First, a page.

Monday, August 5, 2013

217: Gash

ENTRY 217: Gash

Nanoinfection-based birth control did not exactly take off when first introduced. By the time they came around, various forms of birth control implants for both men and women had been around for decades and offered very good rates of protection and hormone balance, so the early nanite systems offered few advantages beyond the ability to be programmed remotely—and that turned into a disadvantage during the much-publicized case of a computer virus that caused six transhumans to spontaneously abort when their deactivated but still present nanite birth control systems were caused to reactivate.

Still, after the technology was mostly abandoned to commercial development, amateurs and hobbyists took up the challenge. Most of them focused on adding additional functionality, sensors, and especially security controls. A number of workable products made it past the alpha stage of development and were made available on the Mesh for personal testing…which is when the first cases of gash were reported.

Exact details on the gash nanoinfection are obscure, even today. It is known to commonly spread through unprotected (or perhaps more accurately insufficiently protected) sexual intercourse, with the nanites able to pass through latex and most other porous materials. Victims are subject to irregular hormone surges often resulting in acne, mood swings, bloating, and sensitivity or development of secondary sexual characteristics such as beards and breasts. The single most common symptom is a periodic shedding of the urinary tract wall, resulting in a bloody or pinkish discharge, which is especially likely to occur immediately after sexual contact. This is believed to have been an effort by the designer to “flush out” possible urinary tract infections, but has become widely known as “the artificial period” or even “the male period,” even though the infection affects all transhuman biomorphs regardless of gender.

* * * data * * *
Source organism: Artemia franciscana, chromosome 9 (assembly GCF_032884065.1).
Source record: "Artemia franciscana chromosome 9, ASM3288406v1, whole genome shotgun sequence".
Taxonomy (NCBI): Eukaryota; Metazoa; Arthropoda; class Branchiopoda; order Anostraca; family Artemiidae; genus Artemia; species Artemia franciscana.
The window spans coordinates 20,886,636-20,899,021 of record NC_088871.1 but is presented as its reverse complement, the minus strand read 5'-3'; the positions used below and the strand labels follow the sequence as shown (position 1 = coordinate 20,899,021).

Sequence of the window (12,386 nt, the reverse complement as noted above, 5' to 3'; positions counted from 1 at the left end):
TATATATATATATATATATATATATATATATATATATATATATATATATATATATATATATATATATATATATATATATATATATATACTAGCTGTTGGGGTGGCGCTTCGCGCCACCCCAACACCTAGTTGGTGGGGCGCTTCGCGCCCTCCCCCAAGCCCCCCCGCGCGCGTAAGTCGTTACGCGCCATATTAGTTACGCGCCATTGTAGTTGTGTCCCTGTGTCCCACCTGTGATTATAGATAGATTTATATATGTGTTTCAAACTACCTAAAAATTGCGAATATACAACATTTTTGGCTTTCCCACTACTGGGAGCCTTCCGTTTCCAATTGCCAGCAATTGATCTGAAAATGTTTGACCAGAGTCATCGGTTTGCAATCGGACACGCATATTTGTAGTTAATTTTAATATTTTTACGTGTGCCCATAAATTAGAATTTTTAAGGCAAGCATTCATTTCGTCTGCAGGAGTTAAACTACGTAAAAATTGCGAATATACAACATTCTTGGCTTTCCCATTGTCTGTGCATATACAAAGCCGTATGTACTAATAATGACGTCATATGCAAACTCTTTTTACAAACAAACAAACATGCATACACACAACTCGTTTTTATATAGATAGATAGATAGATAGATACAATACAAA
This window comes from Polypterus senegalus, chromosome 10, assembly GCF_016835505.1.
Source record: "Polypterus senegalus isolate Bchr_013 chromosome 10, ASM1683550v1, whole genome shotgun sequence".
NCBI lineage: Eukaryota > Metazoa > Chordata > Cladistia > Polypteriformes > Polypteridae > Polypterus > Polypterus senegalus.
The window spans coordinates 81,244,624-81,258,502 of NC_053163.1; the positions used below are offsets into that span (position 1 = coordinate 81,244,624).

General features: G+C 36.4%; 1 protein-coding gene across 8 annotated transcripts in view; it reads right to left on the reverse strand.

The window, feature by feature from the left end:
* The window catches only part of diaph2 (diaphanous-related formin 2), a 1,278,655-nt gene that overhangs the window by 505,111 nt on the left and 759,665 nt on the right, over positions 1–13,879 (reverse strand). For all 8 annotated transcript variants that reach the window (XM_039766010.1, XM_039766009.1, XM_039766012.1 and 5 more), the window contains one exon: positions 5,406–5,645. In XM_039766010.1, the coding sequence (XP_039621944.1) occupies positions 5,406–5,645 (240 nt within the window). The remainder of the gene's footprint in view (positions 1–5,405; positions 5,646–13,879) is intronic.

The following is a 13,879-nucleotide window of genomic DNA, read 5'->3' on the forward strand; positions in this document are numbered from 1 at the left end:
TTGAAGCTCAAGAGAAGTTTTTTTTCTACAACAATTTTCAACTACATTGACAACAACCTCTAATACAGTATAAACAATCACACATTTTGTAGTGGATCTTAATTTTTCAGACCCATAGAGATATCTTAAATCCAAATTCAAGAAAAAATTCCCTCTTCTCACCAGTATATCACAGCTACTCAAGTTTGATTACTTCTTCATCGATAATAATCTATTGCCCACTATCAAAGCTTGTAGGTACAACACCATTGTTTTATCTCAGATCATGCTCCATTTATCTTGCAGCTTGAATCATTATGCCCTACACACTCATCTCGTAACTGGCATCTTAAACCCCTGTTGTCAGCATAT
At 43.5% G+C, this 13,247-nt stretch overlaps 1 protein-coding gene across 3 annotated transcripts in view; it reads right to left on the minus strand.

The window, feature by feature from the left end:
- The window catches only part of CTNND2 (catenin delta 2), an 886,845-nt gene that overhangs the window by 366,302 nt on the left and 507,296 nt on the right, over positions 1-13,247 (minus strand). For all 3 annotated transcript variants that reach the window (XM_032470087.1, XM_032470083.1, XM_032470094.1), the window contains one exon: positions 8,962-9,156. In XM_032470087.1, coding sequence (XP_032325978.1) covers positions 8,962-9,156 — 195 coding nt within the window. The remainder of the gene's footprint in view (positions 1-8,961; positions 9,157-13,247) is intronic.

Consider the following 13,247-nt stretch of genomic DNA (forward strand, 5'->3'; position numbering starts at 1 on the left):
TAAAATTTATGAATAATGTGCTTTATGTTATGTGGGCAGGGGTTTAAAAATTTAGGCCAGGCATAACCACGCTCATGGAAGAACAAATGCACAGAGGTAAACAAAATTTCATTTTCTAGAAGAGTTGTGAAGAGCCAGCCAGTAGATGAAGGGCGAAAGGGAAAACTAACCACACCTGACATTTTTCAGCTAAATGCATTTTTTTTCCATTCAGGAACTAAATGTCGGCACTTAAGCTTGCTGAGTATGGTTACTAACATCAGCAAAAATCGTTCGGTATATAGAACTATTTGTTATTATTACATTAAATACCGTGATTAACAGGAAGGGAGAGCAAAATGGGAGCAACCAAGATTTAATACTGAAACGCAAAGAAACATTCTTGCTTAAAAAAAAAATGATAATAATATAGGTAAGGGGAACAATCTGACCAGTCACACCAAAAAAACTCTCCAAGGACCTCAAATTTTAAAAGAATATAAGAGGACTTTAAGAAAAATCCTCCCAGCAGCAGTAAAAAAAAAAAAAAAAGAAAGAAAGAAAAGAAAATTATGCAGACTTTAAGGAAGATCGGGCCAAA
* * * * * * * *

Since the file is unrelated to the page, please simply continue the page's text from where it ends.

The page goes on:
Efforts to eliminate gash nanoinfections have been stymied by the rather short duration—most instances last only two weeks before they deteriorate to the point of ineffectiveness—as well as by the security countermeasures programmed into the nanites, which makes remotely deactivating or controlling them very difficult. Still, a single sexually-active transhuman infected with gash can represent a tremendous health risk to a small habitat, and Mesh sleuths are working to track down the afflicted source code and work on effective treatment methods.


Gash is effectively a long-lasting nanotoxin (Eclipse Phase, p.324), with the symptoms given above—these are more embarrassing and personally distressing than long-lasting or mechanically relevant. Nanodetectors can detect this nanotoxin, and nanophages provide complete immunity to infection unless the character chooses to allow it.

Using Gash

Gash is nasty, unpleasant, and often a terrible surprise, and a gamemaster can ask little more for what is effectively a science fiction STD. As with pregnancy and cancer, sexually-transmitted diseases rarely form a part of the typical gaming experience, and when they do it is usually more of a plot point than an actual health threat or the main focus of the game—and so gash has been provided to assist gamemasters that want such a plot point in their game. The most common use of gash in a game is either for one of the PCs to catch it (as their special bonus prize for sexy fun time) and have to figure out what is happening to them and how to cure it (which mainly involves a treatment to counteract the symptoms and wait for the nanoinfection to degrade to ineffectiveness), or for infections to be loose on the habitat and having to track down who or what is responsible and stop it. Other options are of course possible: a particularly nasty version of gash could actually pose a serious health risk, or a particularly lurid villain might deliberately infect certain individuals in an effort to catch their genetic material during a “discharge;” it is up to the gamemaster how anatomically detailed and gross they care to make their plotlines. As a plot point, gash can also make an interesting way to “track” a sexually-active target, by tracing them through their infected partners.

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